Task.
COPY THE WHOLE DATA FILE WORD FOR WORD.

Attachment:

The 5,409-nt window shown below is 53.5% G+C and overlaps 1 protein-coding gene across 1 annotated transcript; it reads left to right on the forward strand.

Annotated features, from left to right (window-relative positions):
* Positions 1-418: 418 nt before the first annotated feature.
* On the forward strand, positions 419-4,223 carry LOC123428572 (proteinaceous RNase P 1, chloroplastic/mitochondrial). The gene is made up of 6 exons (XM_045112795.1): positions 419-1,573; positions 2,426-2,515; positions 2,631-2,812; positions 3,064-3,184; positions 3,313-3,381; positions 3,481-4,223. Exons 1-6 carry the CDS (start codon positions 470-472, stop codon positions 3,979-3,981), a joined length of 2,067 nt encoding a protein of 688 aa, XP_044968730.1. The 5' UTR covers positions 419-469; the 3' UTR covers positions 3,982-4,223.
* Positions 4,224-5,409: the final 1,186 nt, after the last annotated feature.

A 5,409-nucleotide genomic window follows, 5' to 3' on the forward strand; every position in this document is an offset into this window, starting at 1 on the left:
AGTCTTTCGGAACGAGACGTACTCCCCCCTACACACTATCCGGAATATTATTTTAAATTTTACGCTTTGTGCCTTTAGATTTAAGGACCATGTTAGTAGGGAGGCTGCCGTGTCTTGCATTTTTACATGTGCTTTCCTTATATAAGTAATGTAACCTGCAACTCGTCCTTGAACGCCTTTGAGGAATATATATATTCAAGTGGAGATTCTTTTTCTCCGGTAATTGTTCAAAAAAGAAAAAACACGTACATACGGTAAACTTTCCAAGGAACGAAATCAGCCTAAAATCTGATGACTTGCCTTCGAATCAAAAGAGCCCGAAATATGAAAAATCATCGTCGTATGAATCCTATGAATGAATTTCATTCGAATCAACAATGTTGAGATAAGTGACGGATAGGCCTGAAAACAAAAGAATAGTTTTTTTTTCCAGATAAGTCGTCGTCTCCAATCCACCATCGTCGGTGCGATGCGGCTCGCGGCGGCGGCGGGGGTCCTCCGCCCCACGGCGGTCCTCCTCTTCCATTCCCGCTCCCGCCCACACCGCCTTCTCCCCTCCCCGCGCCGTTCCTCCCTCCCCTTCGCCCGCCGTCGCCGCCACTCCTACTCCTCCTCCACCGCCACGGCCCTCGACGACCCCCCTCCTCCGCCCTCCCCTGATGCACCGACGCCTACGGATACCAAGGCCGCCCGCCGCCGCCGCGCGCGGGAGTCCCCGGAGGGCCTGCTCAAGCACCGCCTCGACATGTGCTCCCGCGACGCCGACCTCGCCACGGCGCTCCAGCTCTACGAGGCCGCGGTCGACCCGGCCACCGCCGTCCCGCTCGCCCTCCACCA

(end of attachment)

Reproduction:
The 5,409-nt window shown below is 53.5% G+C and overlaps 1 protein-coding gene across 1 annotated transcript; it reads left to right on the forward strand.

Annotated features, from left to right (window-relative positions):
* Positions 1-418: 418 nt before the first annotated feature.
* On the forward strand, positions 419-4,223 carry LOC123428572 (proteinaceous RNase P 1, chloroplastic/mitochondrial). The gene is made up of 6 exons (XM_045112795.1): positions 419-1,573; positions 2,426-2,515; positions 2,631-2,812; positions 3,064-3,184; positions 3,313-3,381; positions 3,481-4,223. Exons 1-6 carry the CDS (start codon positions 470-472, stop codon positions 3,979-3,981), a joined length of 2,067 nt encoding a protein of 688 aa, XP_044968730.1. The 5' UTR covers positions 419-469; the 3' UTR covers positions 3,982-4,223.
* Positions 4,224-5,409: the final 1,186 nt, after the last annotated feature.

A 5,409-nucleotide genomic window follows, 5' to 3' on the forward strand; every position in this document is an offset into this window, starting at 1 on the left:
AGTCTTTCGGAACGAGACGTACTCCCCCCTACACACTATCCGGAATATTATTTTAAATTTTACGCTTTGTGCCTTTAGATTTAAGGACCATGTTAGTAGGGAGGCTGCCGTGTCTTGCATTTTTACATGTGCTTTCCTTATATAAGTAATGTAACCTGCAACTCGTCCTTGAACGCCTTTGAGGAATATATATATTCAAGTGGAGATTCTTTTTCTCCGGTAATTGTTCAAAAAAGAAAAAACACGTACATACGGTAAACTTTCCAAGGAACGAAATCAGCCTAAAATCTGATGACTTGCCTTCGAATCAAAAGAGCCCGAAATATGAAAAATCATCGTCGTATGAATCCTATGAATGAATTTCATTCGAATCAACAATGTTGAGATAAGTGACGGATAGGCCTGAAAACAAAAGAATAGTTTTTTTTTCCAGATAAGTCGTCGTCTCCAATCCACCATCGTCGGTGCGATGCGGCTCGCGGCGGCGGCGGGGGTCCTCCGCCCCACGGCGGTCCTCCTCTTCCATTCCCGCTCCCGCCCACACCGCCTTCTCCCCTCCCCGCGCCGTTCCTCCCTCCCCTTCGCCCGCCGTCGCCGCCACTCCTACTCCTCCTCCACCGCCACGGCCCTCGACGACCCCCCTCCTCCGCCCTCCCCTGATGCACCGACGCCTACGGATACCAAGGCCGCCCGCCGCCGCCGCGCGCGGGAGTCCCCGGAGGGCCTGCTCAAGCACCGCCTCGACATGTGCTCCCGCGACGCCGACCTCGCCACGGCGCTCCAGCTCTACGAGGCCGCGGTCGACCCGGCCACCGCCGTCCCGCTCGCCCTCCACCA